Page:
SANTA FE, N.M. (AP) — Early childhood programs would receive a dramatic funding increase under a legislative proposal to boost how much is paid out each year from one of New Mexico’s permanent funds.
A coalition of religious and education groups, business leaders, labor unions and social advocacy organizations on Thursday promoted a constitutional amendment that could generate an estimated $170 million in 2016. A third of the money initially would be earmarked for early childhood programs, including pre-kindergarten and child care, and all of the extra money would go for that purpose by 2018.
“This funding will put children on the path to success. That will provide me, as well as every other business out there, with a skilled pool of talent in the future,” said Victor Limary of Albuquerque, who operates a family-owned grocery and food service business.
The proposal would increase the annual payout from the more than $11 billion Land Grant Permanent Fund to 7 percent from 5.5 percent of the fund’s average five-year market value. The distribution is to drop to 5 percent starting in July 2016.
The fund receives royalties from oil and natural gas production and other income from land given to the state by the federal government.
Under current law, the Land Grant Permanent Fund will provide more than $550 million next year for schools and 20 other public institutions, including universities and state hospitals. Public schools receive a majority of the money.
Linda Lyle, superintendent of the New Mexico School for the Blind and Visually Impaired, said in a statement that the proposed 7 percent distribution rate is probably too high and that it’s “more realistic” to keep it at 5.5 percent or raised to 6 percent. The school relies on the permanent fund for its financing.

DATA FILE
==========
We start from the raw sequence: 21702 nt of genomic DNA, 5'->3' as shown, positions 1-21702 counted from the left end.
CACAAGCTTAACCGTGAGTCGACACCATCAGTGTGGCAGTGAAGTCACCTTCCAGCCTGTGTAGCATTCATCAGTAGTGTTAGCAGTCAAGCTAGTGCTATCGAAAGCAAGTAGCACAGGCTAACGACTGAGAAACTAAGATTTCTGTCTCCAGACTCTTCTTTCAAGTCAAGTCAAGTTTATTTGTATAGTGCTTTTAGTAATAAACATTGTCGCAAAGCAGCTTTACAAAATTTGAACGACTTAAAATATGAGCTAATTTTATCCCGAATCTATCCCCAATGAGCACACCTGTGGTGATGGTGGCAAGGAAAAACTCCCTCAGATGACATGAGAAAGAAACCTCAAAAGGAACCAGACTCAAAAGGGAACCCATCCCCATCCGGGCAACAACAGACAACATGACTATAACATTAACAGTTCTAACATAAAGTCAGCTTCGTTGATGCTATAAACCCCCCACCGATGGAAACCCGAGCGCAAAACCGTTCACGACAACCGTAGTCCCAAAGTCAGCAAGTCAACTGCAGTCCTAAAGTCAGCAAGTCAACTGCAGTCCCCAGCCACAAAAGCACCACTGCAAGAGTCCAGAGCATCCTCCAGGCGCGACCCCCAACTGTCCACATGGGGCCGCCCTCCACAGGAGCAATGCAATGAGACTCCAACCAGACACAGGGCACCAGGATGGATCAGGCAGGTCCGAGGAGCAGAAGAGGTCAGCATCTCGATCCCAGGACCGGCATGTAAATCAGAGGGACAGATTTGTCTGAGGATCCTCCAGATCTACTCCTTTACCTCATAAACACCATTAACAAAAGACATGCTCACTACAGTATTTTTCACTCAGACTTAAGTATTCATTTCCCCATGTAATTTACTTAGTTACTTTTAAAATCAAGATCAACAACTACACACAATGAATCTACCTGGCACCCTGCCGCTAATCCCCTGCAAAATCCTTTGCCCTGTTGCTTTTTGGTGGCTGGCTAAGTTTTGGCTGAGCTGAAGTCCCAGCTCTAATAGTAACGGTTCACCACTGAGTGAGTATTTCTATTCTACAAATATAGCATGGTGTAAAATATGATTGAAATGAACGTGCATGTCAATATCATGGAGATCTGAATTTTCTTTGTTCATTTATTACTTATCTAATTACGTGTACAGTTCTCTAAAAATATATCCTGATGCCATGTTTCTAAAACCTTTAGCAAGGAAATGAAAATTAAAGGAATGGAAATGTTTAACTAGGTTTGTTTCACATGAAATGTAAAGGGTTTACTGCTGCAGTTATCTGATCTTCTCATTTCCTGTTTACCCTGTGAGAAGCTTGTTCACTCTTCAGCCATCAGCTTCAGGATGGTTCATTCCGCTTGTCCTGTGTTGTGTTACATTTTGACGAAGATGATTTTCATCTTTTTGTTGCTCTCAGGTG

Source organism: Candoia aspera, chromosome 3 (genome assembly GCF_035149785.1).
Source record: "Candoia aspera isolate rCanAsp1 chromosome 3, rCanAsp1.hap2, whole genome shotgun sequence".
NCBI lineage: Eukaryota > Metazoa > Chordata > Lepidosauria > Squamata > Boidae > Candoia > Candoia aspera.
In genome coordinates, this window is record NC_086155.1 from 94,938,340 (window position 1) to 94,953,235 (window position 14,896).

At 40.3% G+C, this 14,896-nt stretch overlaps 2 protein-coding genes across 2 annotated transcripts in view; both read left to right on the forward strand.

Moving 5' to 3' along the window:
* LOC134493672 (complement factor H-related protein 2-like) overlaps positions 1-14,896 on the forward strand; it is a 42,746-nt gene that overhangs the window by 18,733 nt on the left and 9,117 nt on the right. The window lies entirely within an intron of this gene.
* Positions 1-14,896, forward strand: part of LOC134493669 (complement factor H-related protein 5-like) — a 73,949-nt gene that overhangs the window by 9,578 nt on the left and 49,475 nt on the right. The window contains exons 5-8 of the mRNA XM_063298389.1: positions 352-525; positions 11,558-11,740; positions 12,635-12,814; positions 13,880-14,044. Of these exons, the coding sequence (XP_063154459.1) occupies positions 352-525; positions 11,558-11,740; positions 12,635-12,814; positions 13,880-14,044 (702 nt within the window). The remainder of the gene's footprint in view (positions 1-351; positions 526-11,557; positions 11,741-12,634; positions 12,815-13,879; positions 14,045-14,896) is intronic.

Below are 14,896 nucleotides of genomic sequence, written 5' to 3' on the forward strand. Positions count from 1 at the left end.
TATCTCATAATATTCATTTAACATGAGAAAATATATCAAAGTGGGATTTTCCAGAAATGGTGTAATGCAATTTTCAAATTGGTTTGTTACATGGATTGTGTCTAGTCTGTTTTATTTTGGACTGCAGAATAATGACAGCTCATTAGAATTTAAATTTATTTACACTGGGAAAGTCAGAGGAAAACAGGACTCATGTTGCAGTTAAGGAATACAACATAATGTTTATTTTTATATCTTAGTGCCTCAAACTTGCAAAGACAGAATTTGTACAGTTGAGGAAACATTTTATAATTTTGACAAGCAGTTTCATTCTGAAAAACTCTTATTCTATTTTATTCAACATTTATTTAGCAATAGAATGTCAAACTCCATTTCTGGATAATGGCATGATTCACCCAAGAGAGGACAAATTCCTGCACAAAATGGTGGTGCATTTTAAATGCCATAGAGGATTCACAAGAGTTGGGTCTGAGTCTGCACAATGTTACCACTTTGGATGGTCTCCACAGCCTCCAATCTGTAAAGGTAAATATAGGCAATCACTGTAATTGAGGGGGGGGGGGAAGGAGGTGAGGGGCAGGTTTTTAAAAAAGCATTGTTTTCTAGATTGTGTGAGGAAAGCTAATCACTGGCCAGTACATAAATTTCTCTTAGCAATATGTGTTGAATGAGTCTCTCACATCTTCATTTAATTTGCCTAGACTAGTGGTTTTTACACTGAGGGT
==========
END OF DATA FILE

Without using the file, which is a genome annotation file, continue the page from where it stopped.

She said the school opposes adding a new beneficiary to the list of institutions that current receive money from the fund but would support more money for some pre-kindergarten programs.
The permanent fund was established to allow future generations to benefit from the state’s oil, gas and other natural resources that that will decline over time.
An analysis of the proposal by the State Investment Council, which manages the permanent fund, warns that the proposal over the long term “greatly increases the risk that the LGPF will not be able to continue to deliver the same benefits to the general fund and other beneficiaries as the fund does today.”
However, supporters of the proposal contend that annual payouts can be increased without jeopardizing the fund’s long-term financial footing.
“There are those who say permanent funds must be saved for the future, but what we’re talking about is the future — investing in the future,” said Patrick Themig, a retired utility company executive from Albuquerque.
Supporters concede the fund will grow more slowly if distributions are increased, but say that’s outweighed by potential gains from a better workforce, improved education and lower social costs if juvenile crime or poverty can be reduced.
“You put that money up front, and the return on investment you can’t get that anywhere else,” said Valerie Plame Wilson, a board member of the United Way of Santa Fe County and mother of twin 13-year-olds. Wilson is a former CIA operative whose cover was blown by a leak during former President George W. Bush’s administration.
The proposed constitutional amendment, if approved by the Legislature, would be decided by voters in the 2014 general election. The measure does not require the signature of the governor. Democratic majority leaders in the Senate and House are backing the proposal.